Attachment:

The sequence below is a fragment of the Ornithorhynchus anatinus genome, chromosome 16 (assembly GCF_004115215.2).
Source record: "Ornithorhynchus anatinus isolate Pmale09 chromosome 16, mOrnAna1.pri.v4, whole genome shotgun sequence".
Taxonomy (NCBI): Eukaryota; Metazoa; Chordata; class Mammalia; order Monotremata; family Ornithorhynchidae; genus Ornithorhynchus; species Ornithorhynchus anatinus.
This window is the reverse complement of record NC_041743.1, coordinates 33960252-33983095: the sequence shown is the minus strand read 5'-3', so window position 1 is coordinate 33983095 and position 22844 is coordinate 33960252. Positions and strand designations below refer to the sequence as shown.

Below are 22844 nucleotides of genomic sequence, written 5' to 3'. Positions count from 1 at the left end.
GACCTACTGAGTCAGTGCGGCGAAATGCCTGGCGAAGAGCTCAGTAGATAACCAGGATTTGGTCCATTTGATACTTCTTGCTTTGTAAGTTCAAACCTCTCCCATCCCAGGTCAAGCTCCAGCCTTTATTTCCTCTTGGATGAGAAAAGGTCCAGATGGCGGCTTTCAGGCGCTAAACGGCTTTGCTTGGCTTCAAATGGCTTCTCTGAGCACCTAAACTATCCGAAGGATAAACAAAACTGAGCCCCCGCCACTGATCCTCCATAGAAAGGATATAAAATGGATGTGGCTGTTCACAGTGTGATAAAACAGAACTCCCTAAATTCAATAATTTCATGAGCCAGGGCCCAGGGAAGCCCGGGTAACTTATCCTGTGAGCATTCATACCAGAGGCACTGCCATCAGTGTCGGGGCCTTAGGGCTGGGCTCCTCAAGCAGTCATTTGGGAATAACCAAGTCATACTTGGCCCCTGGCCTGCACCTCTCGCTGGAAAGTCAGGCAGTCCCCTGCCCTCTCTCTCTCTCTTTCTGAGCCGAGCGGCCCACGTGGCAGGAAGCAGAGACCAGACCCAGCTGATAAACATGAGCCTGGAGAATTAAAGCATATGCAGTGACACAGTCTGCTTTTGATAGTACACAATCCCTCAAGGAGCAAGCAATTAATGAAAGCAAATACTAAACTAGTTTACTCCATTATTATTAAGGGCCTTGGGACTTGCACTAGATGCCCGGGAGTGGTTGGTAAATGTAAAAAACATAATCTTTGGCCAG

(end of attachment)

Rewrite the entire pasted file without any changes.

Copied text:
The sequence below is a fragment of the Ornithorhynchus anatinus genome, chromosome 16 (assembly GCF_004115215.2).
Source record: "Ornithorhynchus anatinus isolate Pmale09 chromosome 16, mOrnAna1.pri.v4, whole genome shotgun sequence".
Taxonomy (NCBI): Eukaryota; Metazoa; Chordata; class Mammalia; order Monotremata; family Ornithorhynchidae; genus Ornithorhynchus; species Ornithorhynchus anatinus.
This window is the reverse complement of record NC_041743.1, coordinates 33960252-33983095: the sequence shown is the minus strand read 5'-3', so window position 1 is coordinate 33983095 and position 22844 is coordinate 33960252. Positions and strand designations below refer to the sequence as shown.

Below are 22844 nucleotides of genomic sequence, written 5' to 3'. Positions count from 1 at the left end.
GACCTACTGAGTCAGTGCGGCGAAATGCCTGGCGAAGAGCTCAGTAGATAACCAGGATTTGGTCCATTTGATACTTCTTGCTTTGTAAGTTCAAACCTCTCCCATCCCAGGTCAAGCTCCAGCCTTTATTTCCTCTTGGATGAGAAAAGGTCCAGATGGCGGCTTTCAGGCGCTAAACGGCTTTGCTTGGCTTCAAATGGCTTCTCTGAGCACCTAAACTATCCGAAGGATAAACAAAACTGAGCCCCCGCCACTGATCCTCCATAGAAAGGATATAAAATGGATGTGGCTGTTCACAGTGTGATAAAACAGAACTCCCTAAATTCAATAATTTCATGAGCCAGGGCCCAGGGAAGCCCGGGTAACTTATCCTGTGAGCATTCATACCAGAGGCACTGCCATCAGTGTCGGGGCCTTAGGGCTGGGCTCCTCAAGCAGTCATTTGGGAATAACCAAGTCATACTTGGCCCCTGGCCTGCACCTCTCGCTGGAAAGTCAGGCAGTCCCCTGCCCTCTCTCTCTCTCTTTCTGAGCCGAGCGGCCCACGTGGCAGGAAGCAGAGACCAGACCCAGCTGATAAACATGAGCCTGGAGAATTAAAGCATATGCAGTGACACAGTCTGCTTTTGATAGTACACAATCCCTCAAGGAGCAAGCAATTAATGAAAGCAAATACTAAACTAGTTTACTCCATTATTATTAAGGGCCTTGGGACTTGCACTAGATGCCCGGGAGTGGTTGGTAAATGTAAAAAACATAATCTTTGGCCAG